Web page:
The most interesting aspect of this is the outpost mechanic. In the game, Vaas's pirates and later on his bosses' privateers hold outposts that you can claim permanently, unlocking new activities in that area and generally making it MUCH safer (not perfectly safe, though. Enemies will still come through, and the animals certainly never go away). That area essentially becomes a generic (if still rather fun) island getaway, with occasional added violence. But the REAL fun comes from exploring new areas and finding new entertaining ways of killing your enemies. The outposts exemplify this, being both the most difficult and the most varied encounters outside of the main campaign.

But what happens when you clear out the outposts? Presumably you're most of the way there by the end of the game, or possibly all the way there (I wanted to finish up the main story so I still had.. maybe a third of them left? Most of the harder ones) The final ones feel like a theme park - you have all your abilities, and this is pretty much the ultimate test to see how you use them. I spent two HOURS playing around, trying to drop on top of someone to do a takedown using a body flight suit and a parachute. (I figured it out, eventually. There's an achievement for it).

When you have them ALL, however, and you've done all the hunts and gotten all the gear... there's nothing left to do. For you or for Jason. I mean, sure, you can go race 4 wheelers and dune buggies, go skydiving/hang-gliding, or just see the sights (of which there are PLENTY). The main thrill of the kill is gone, though. You're done, and the game has little left for you, and little left for Jason (who has done all that before, MANY times - which is why the killing was just a blast for him. Taking it up to eleven, as it were) There's a reason the story ends with you leaving the island in some way no matter what you do.The island holds no more appeal to Jason, and if paced properly (as in you take your fill of the extras before finishing the story), it doesn't to the player either.

Ziplines. These things are all over the place.


I had a blast with this game. I SLAMMED through it in a couple days, and I don't regret a minute of it. It's the most FUN I've had all year. The mechanics and the themes mesh quite well together, in a way I haven't seen before, and the combat encourages experimentation and variety in a way nothing else this year has - including Dishonored and Assassin's Creed (which this game feels a LOT like, incidentally - especially the radio towers and the outposts), or Skyrim last year (as in the quote from the promos).

The game's parallels between player motivation and character motivation are really interesting. Those themes are definitely there, even though that's not the main message of the story - a fairly simple, definitely blunt "power corrupts" along with "not so different", but the game's mechanics combined with certain aspects of the story dissect the idea of a power fantasy by putting the character in a (relatively) realistic example of playing one out. (Most power fantasies are VERY fantastic. This one makes a big deal out of it being relatively possible) A lot of this stuff you may not even notice while you're playing, but by the time I hit the end, they were pretty apparent, which is the way it should be.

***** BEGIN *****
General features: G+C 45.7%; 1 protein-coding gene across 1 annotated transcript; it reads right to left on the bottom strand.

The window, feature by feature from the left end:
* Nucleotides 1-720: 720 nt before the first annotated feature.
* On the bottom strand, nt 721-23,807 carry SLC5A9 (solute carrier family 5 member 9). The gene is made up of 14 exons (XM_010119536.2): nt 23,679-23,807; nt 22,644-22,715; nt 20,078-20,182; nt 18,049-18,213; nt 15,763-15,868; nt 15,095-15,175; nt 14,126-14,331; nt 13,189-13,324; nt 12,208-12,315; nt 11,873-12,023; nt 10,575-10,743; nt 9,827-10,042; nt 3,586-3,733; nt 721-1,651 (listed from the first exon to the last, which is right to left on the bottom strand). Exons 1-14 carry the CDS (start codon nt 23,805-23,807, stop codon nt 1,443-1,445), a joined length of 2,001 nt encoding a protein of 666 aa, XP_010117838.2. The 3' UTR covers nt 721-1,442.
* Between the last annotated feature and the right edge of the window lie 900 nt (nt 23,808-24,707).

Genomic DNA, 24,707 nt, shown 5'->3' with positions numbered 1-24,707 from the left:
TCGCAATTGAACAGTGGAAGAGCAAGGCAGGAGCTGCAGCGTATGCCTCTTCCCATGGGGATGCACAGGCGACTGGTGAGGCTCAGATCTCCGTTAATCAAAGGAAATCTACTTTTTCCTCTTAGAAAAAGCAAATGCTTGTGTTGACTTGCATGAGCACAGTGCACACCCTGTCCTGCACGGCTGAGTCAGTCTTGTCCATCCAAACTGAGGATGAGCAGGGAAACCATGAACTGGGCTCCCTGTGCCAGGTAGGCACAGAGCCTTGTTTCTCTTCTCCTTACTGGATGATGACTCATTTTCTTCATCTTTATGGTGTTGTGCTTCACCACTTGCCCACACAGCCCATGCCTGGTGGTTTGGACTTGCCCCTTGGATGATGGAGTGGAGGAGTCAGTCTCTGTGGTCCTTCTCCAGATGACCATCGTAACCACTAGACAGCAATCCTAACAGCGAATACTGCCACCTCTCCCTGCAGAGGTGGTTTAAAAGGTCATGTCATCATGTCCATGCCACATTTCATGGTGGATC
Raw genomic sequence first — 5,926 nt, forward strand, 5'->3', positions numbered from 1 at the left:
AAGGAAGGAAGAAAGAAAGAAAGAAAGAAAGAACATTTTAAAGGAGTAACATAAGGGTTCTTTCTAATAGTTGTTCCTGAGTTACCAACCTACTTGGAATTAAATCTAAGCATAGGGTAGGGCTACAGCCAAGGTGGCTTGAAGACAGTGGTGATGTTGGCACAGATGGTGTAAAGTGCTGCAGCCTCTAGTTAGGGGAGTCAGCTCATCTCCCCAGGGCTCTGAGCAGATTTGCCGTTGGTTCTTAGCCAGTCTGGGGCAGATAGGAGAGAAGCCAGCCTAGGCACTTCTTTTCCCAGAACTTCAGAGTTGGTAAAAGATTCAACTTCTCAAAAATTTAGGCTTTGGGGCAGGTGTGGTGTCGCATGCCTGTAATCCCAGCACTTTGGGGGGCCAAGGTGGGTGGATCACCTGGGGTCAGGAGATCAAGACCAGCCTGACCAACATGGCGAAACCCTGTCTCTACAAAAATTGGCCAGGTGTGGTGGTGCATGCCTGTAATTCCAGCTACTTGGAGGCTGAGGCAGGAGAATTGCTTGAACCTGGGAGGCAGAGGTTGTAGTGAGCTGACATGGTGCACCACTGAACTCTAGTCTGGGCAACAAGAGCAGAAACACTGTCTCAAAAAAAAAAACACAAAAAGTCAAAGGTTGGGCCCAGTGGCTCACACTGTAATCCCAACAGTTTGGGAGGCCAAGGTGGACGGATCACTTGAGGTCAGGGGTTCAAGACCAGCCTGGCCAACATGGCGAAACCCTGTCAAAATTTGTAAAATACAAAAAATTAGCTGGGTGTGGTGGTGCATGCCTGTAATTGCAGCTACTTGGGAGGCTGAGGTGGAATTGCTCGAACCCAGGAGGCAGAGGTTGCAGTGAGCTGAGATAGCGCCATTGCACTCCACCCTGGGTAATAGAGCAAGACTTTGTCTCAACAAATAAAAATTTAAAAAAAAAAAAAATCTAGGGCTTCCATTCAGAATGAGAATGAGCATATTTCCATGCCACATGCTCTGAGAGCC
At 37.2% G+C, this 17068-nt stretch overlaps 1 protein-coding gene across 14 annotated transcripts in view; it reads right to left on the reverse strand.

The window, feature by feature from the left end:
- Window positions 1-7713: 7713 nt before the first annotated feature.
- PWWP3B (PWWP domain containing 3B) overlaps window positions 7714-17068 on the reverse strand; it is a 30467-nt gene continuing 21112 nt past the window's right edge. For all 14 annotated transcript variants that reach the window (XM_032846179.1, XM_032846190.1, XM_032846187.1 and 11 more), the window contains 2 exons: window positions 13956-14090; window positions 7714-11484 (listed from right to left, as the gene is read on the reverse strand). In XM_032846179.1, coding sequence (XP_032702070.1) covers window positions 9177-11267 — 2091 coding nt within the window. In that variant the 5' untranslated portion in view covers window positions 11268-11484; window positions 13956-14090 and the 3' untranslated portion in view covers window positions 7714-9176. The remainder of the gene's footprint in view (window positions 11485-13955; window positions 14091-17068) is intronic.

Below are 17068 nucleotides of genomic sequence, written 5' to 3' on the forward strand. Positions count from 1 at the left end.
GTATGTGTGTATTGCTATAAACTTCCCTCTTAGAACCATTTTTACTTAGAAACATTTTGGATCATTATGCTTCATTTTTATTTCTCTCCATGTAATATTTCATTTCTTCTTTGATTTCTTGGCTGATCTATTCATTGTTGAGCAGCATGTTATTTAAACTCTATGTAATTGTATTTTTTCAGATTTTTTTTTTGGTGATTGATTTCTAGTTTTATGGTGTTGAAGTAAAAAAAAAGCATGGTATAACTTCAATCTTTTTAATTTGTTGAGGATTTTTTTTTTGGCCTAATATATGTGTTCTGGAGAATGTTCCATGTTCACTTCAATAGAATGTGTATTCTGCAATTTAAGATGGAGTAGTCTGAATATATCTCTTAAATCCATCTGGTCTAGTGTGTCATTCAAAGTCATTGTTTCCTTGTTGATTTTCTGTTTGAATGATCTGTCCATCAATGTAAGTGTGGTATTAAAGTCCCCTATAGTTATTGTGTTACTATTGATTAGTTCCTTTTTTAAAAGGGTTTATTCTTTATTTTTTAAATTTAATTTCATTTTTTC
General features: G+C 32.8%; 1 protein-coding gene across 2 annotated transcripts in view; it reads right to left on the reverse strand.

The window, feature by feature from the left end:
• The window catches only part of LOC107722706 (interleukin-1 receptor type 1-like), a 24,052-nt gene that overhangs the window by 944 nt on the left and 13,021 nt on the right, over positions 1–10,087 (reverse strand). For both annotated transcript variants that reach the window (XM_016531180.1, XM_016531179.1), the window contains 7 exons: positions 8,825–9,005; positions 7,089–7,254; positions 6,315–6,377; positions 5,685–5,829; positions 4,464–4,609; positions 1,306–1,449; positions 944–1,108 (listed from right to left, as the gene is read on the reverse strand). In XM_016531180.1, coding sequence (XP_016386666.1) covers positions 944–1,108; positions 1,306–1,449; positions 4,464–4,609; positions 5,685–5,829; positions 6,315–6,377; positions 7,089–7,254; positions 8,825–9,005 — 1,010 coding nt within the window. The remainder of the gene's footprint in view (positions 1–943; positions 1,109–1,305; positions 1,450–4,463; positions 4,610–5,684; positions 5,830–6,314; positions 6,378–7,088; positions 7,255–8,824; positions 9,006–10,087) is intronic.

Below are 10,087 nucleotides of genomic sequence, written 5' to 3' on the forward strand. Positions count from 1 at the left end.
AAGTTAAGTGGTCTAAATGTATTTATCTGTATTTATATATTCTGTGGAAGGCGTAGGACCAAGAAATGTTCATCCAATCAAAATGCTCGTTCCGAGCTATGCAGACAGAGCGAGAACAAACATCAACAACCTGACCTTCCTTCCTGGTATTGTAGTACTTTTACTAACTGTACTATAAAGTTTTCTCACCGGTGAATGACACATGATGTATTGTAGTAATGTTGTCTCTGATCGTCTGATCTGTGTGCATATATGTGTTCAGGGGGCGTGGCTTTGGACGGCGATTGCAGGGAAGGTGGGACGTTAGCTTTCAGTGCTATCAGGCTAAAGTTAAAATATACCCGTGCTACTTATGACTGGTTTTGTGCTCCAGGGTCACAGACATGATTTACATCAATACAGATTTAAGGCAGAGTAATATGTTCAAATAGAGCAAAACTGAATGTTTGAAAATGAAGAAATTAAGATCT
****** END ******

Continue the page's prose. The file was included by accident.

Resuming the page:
I'm somehow surprised I'm not hearing more about Far Cry 3, but then again I didn't hear much about Assassin's Creed 3 either. It doesn't do anything hugely different, or feel particularly different, but it executed really well, at least for me. I feel like the reason no one was discussing it was because of a bit of a lack of promotion - like I said, I thought it was just another shooter sequel (I didn't know much about Far Cry) until I started hearing from people playing it. The release time didn't help either, coming out right before people started discussing GotY awards, and people didn't have enough time to play it before the discussion was drowned by the GotY talk.

Oh, I suppose I should mention where it is in MY games of the year... fairly high, honestly. As far as FUN, it was incredibly fun. It felt short, because of my marathoning, but it was actually just as long as Mass Effect 3 or Assassin's Creed, and it never overstayed its welcome. (Well, it can, but if it does you just play the not-so-long main story. Because you're bored and want to get off the island. Like Jason would!) It manages to deliver some commentary about games and have some really interesting mechanics while still being fun, something I haven't seen much of ever, let alone this year. As far as number? Eh. I don't know. I'll tie it with ME3 for my personal enjoyment and the walking dead and Dishonored for having interesting mechanics, so I guess that's a win for Far Cry 3? Eh. I liked it, and that's what matters at the end of the day

P.S. I recorded a few videos of post-game outpost reclamations, I'll upload them and add them here when I'm done. I'm planning on doing a video with commentary fairly soon as well, so I'll post that here if it happens.